dysphoria even in pediatric age and which in recent years has recorded a
significant increase in the number of children treated, and currently
presents long waiting lists.

The book deals with the controversial medical practice of administering
hormones to healthy children and adolescents, with an average age of around
12 years, putting them at risk of infertility, to support their perception
of a gender identity different from the biological sex. The treatment also
goes as far as surgery to eliminate secondary sexual characteristics, in
order to ‘accompany’ and prepare the transition, even anatomical, to the
opposite sex.

The text focuses its attention on how the positive affirmation
harms children. By ‘positive affirmation’ we mean the undisputed acceptance
of the desire, manifested by children, to belong to a gender other than
biological; at the same time parents are advised to support this idea of
the child, which is considered more real than his physical conformation.
The ‘positive affirmation’ is often accompanied by a “social transition”:
children can take on a new name, adopt pronouns and clothing associated
with the opposite sex and gain access to previously forbidden spaces.
Moreover, during this process, transgender children become famous: they are
testimonials of courage and emancipation.

However, the authors of the book point out that if pandering to the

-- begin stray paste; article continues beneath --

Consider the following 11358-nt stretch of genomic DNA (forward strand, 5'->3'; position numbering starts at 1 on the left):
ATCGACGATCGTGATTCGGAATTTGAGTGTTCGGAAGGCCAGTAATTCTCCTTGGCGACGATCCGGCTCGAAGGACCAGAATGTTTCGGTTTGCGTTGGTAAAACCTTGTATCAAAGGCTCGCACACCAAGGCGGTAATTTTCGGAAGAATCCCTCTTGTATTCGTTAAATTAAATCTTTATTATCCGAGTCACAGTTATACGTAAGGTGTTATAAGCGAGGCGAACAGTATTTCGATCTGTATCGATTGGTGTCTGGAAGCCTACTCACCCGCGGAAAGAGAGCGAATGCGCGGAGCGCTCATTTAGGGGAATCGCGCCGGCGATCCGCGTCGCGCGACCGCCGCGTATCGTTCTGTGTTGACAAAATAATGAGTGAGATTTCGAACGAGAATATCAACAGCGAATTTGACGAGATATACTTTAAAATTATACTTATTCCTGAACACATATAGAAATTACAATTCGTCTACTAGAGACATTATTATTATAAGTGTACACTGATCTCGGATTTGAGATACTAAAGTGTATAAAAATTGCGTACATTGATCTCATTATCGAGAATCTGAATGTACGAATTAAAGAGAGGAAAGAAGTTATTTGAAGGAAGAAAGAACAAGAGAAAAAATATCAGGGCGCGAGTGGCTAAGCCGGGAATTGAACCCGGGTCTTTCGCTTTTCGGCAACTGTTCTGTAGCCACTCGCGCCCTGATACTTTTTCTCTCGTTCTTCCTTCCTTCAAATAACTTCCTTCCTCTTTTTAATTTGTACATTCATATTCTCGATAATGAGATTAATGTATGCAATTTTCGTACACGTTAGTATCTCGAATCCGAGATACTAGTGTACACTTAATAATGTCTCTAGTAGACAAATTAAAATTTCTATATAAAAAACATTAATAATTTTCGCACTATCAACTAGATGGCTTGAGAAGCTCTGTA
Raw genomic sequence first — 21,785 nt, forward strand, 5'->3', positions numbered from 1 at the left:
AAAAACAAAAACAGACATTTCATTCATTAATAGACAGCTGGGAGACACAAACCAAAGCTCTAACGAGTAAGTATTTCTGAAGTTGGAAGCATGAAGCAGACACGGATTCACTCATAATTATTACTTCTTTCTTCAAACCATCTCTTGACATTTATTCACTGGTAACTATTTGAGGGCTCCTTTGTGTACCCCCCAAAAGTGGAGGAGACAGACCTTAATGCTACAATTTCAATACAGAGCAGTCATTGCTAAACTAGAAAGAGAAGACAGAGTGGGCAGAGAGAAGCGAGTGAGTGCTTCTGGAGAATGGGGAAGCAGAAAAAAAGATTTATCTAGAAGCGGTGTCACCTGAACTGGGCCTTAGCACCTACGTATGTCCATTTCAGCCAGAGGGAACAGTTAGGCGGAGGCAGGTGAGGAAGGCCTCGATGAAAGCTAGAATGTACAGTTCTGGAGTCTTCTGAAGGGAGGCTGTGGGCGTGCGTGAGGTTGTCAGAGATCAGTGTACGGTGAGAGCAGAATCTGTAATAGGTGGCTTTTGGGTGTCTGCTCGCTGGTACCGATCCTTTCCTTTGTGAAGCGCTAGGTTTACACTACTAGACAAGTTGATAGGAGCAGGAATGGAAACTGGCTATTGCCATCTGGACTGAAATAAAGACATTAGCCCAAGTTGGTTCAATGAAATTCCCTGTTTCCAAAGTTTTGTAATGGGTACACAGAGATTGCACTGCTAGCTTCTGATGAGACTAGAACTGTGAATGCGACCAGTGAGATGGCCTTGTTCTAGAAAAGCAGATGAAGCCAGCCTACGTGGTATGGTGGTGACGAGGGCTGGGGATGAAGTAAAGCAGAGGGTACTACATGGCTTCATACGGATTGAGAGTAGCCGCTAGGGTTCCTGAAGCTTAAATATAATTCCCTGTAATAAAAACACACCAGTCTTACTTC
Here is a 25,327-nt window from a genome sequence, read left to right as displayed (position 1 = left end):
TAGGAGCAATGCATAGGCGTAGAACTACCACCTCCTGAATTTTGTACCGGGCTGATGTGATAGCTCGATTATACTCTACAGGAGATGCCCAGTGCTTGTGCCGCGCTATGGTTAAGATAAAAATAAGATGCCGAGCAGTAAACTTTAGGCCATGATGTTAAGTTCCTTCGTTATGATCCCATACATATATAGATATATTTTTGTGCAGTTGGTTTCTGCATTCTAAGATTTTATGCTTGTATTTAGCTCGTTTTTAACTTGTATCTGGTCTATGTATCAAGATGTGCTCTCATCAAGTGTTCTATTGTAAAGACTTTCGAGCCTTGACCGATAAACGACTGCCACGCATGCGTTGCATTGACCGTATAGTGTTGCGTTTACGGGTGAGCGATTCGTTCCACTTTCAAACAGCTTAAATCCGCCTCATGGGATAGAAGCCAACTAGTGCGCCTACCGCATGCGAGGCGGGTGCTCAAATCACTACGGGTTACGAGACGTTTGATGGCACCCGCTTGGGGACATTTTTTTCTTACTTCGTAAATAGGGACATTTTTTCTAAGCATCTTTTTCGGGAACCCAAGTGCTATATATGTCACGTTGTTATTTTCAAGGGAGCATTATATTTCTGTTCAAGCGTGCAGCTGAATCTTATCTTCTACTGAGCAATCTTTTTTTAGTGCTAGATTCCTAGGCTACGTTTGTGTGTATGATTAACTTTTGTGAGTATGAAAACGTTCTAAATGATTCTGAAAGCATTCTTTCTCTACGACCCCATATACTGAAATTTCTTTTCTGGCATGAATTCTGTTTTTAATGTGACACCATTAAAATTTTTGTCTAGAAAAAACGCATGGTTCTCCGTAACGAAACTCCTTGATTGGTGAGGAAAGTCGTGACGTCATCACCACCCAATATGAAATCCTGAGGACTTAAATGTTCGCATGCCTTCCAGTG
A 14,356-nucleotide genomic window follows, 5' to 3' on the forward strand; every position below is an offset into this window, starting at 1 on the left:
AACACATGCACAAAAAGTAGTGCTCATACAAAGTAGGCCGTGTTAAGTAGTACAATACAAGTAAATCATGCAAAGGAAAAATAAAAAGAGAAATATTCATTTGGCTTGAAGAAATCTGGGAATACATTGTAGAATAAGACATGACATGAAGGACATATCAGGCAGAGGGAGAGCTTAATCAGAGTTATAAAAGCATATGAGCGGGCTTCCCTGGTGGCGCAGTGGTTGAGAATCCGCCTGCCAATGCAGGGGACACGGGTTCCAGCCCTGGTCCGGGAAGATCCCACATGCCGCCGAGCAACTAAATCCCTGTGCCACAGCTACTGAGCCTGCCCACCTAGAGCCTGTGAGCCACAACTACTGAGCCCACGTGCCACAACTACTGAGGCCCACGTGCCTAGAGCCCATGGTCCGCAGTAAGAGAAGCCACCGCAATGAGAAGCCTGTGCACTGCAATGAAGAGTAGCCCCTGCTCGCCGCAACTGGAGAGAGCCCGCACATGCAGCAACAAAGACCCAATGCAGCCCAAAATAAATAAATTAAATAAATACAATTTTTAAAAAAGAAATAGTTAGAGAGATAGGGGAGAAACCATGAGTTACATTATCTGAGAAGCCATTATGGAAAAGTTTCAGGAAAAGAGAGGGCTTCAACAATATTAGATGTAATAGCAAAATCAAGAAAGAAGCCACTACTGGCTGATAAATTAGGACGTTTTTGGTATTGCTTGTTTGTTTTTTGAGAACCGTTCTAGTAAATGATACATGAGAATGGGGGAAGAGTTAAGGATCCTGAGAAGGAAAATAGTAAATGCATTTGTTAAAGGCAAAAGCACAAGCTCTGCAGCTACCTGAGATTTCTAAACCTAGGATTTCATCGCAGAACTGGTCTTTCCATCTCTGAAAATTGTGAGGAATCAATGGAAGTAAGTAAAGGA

acquisition of a new identity can ‘freeze development’ by preventing
sexuality from maturing, it can also increase confusion in the child due to
the misalignment of body and mind development.

What can be done then?

For years many people have wondered what can be done to counteract this
phenomenon. The book tries to give an answer by highlighting first of all
the need to bring out of the ‘spiral of silence’ the critical voices of
what seems to be the dominant mentality, both in the socio-cultural and in
the medical-scientific field, which is moving towards an increasing
acceptance of the transition process from pediatric age. In fact, the fear
of being accused of obscurantism, bigotry, transphobia, leads many to keep
beliefs, perplexities and fears about this topic to themselves.

Moreover, it should be remembered that, as reported in an article published
in the scientific medical journal Lancet in 2018, the biological
sex is determined immutably by two specific chromosomes at the moment of
conception, while gender is a social expression. Certainly the profound
suffering that situations such as gender dysphoria and the discomfort of
not accepting one’s biological sex create in the person are a real problem.
But the manipulation of puberty with the use of drugs created for other
purposes is also an actual problem. However, the consequences of
irreversible and hazardous invasive medical interventions should be
rigorously evaluated.

Without denying the complexity of the issue, it would be desirable to have
a society that listens, safeguards and protects young people by
accompanying them in a process of growth in the healthy development of the
perception of their body and their image, helping them to appreciate
themselves as they are. Parental figures must be role models in this
process within an adult society that, instead of promoting “freedom of
choice” should protect the most fragile members from self-harm.